In flight, november 6, 2012—
TWO DAYS, THREE PLAYS. Three very different plays, in two quite different venues. We began Friday night with Shaw's The Doctor's Dilemma, thoughtful, still apt after its hundred years, but talky and, especially in its exposition, discursive. The action centers on a doctor whose new treatment will cure otherwise terminal tuberculosis, but who has only a very much limited supply of medicine. In order to save a brilliant young artist another patient, already selected for the cure, will have to be allowed to die.
There are plot complications, of course, and considerable mockery of rival doctors, all cynical to one degree or another and all ultimately ineffective (for Shaw loathed the medical profession). In the end, though, the play 's a stand-off between fixed morality and social convention, represented by the doctors, and personal freedom — license, in fact — as lived by the dying painter.
I've always had my problems with Shaw, who seems to me to have spent his career wanting to merge or at least mediate Wilde and Ibsen. His greatest flaw is forgivable: he can't resist bringing in side issues. Like many over-intelligent writers he knows that everything is quite complex, and he wants his audience to know that too. Prolixity was rampant in his era: if only he'd satirized that.
I liked virtually everything about the cast and the production; only problems with British accents distracted from the effect. (If we can have American voices in Shakespeare, why not also in Shaw?) An audience-cast discussion after the performance revealed the seriousness of the company's approach and left me impressed with the degree to which they evaded traps Shaw himself doesn't always escape. I still think, though, a little (more?) judicious cutting, especially in the first act, wouldn't have hurt. Surgery has its value, pace Shaw.
ODDLY, THE VERY DIFFERENTLY conceived comedy You Can't Take It With You, with its slapstick and sight gags, delivers the same sermon: lighten up, have fun, live free, escape the tiresome social conventions — especially the drive to work and wealth. After all, you can't take it with you.
The stand-off in this play is between the Sycamore (extended) family, screwball bohemians who write plays because a typewriter was mistakenly delivered, who play the xylophone, dance ballet, make candies for the neighborhood, read Trotsky, and keep a pet snake; and the pompous, priggish businessman whose handsome son has fallen, of course, for the one Sycamore who yearns for a simpler — well, more normal — life.
The Antaeus space, in a storefront, is very different from A Noise Within's, with its lights, rigging, traps, amd sound system. The contrast was pushed further by the curious distance between the playwrights' own stances to their subjects: Shaw can't help being as moralistic as the prigs he satirizes, in insisting on the illogic and inconsistency of their "values," while Kaufman anf Hart are content with Marx Brothers zaniness, preaching by example rather than argument.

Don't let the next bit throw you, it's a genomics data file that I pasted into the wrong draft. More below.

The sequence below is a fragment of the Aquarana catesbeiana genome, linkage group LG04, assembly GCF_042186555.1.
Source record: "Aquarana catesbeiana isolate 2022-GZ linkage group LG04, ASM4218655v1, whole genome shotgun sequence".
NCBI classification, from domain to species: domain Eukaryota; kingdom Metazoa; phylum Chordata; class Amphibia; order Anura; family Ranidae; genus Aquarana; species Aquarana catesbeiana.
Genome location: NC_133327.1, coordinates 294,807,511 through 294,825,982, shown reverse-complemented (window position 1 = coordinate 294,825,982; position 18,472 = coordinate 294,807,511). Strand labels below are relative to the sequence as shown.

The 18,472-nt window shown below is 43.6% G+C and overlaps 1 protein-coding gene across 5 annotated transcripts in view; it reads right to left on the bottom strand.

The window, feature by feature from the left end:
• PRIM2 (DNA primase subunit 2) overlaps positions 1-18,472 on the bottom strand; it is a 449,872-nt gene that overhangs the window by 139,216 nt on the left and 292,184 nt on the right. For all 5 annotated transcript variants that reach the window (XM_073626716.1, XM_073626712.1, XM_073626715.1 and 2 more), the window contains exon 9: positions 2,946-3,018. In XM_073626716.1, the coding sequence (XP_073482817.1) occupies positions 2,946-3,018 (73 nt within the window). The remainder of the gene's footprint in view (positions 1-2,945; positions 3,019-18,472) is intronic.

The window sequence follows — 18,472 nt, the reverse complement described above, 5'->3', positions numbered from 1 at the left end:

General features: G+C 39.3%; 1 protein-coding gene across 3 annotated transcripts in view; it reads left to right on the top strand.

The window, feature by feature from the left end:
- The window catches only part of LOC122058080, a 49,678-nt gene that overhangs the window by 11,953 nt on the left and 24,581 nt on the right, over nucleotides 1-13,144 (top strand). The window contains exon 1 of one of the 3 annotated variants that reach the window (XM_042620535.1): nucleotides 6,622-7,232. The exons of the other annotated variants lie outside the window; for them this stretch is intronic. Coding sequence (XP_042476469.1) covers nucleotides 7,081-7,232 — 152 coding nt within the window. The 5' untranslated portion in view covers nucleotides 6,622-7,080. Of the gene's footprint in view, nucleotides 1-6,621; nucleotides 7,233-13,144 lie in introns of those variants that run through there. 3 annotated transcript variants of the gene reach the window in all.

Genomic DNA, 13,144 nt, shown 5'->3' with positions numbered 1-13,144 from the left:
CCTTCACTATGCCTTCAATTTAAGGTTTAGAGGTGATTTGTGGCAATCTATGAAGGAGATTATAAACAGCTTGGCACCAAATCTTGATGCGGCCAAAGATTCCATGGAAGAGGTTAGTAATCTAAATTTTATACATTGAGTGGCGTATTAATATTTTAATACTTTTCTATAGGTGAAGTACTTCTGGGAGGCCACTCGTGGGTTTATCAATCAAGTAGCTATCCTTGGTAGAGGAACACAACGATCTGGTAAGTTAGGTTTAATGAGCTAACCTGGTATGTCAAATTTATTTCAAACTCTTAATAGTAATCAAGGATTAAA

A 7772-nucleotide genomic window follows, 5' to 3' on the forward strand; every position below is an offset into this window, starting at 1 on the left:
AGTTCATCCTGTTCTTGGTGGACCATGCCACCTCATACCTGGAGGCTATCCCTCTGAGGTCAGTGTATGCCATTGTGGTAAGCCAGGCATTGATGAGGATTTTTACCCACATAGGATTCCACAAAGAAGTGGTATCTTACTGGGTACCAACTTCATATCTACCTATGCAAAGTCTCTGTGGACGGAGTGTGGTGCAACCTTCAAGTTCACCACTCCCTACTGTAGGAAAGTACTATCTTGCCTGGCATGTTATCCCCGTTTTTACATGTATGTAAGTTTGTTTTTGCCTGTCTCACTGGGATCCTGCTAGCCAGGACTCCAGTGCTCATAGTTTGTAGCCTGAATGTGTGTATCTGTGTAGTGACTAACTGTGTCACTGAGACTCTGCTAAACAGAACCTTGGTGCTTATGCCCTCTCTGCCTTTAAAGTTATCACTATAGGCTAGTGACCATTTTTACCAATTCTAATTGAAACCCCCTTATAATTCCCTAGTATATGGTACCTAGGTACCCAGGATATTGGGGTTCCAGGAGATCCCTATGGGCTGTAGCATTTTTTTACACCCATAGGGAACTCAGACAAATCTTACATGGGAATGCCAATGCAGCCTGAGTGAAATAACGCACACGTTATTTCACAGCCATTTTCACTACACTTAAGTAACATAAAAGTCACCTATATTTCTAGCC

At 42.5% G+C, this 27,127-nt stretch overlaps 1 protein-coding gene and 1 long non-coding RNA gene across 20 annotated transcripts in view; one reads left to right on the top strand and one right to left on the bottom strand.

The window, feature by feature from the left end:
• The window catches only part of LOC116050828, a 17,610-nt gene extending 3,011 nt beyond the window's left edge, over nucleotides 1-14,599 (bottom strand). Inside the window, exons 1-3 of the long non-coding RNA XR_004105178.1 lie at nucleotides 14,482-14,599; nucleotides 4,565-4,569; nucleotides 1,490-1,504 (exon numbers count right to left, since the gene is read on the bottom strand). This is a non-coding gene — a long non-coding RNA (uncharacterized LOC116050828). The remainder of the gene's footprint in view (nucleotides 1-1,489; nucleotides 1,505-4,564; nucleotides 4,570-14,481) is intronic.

The Antaeus production was a delightful jumble of props, costumes, voices, attitudes, and gags, delightfully in your face; the Dilemma kept its place, separated from its audience, presenting itself rather soberly. Each approach has its place; both were appropriately used. An instructive polarity, instructive, as Horace requires, and delightful.
AND NOW FOR SOMETHING completely different: a late Shakespeare play, completely new to me. I've read Timon of Athens and Pericles, at least, though it was getting om sixty years ago and I have no recollectioon of them now; but until Saturday I was completely innocent of Cymbeline. O ye Muses, what a magnificent play!
Devices familiar from many other plays in the Canon — sleeping potions thought fatal, long-lost brothers, a disobedient daughter waking to love, the aging benevolent tyrant, rustic horseplay, among others — are reworked here to what seems to me a completely new and finally completely total resolution. There seems no doubt Shakespeare wrote this, the characters and the lines are unmistakable; but the result doesn't feel like a Shakespeare play, its feet in the 16th century. This is modern, new, Baroque. What a pleasure that Noise Within gives us this play in the wake of the Corneille romance The Illusion,, mounted last spring. They make a splendid case, these two productions, for the idea that a sort of Pirandellian Modernism was going on three centuries avant la lettre.
Bart DeLorenzo's direction places Cymbeline in legendary Rome-threatened Britain, appropriately, but softens the place-time specificity to underline its abstraction of universality and fantasy. The play's also intelligently framed by a Prologue in modern dress, divided into a pair of compères in formal suits, telegraphing the theme of counterparts, syzygy and resolution. Given the close proximity of the plays I couldn't help seeing Kaufman and Hart's Grandpa Sycamore in this Cymbeline, Alice Sycamore in Imogen; I don't think anyone would have minded.
I was distracted by a young audience whose laughter seemed inappropriate at times, but there I go moralizing; The Bard clearly enjoys my discomfort, and continues his puzzling and disorienting seriocomic lurching. Even in spite of the intrusive canned music I left the theater enthusiastic, excited, transported; this was truly a memorable night. Why on earth is Cymbeline so rarely produced?
•The Doctor's Dilemma, by George Bernard Shaw, directed by Bart DeLorenzo: A Noise Within, 3353 E. Foothill Blvd., Pasadena, through November 25, 2012;
•You Can't Take It With You, by George Kaufman and Moss Hart, directed by Gigi Bermingham: Antaeus, 5112 Lankershim Blvd., North Hollywood, through December 9, 2012
•Cymbeline, by William Shakespeare, directed by Dámaso Rodriguez: A Noise Within, through November 18, 2012
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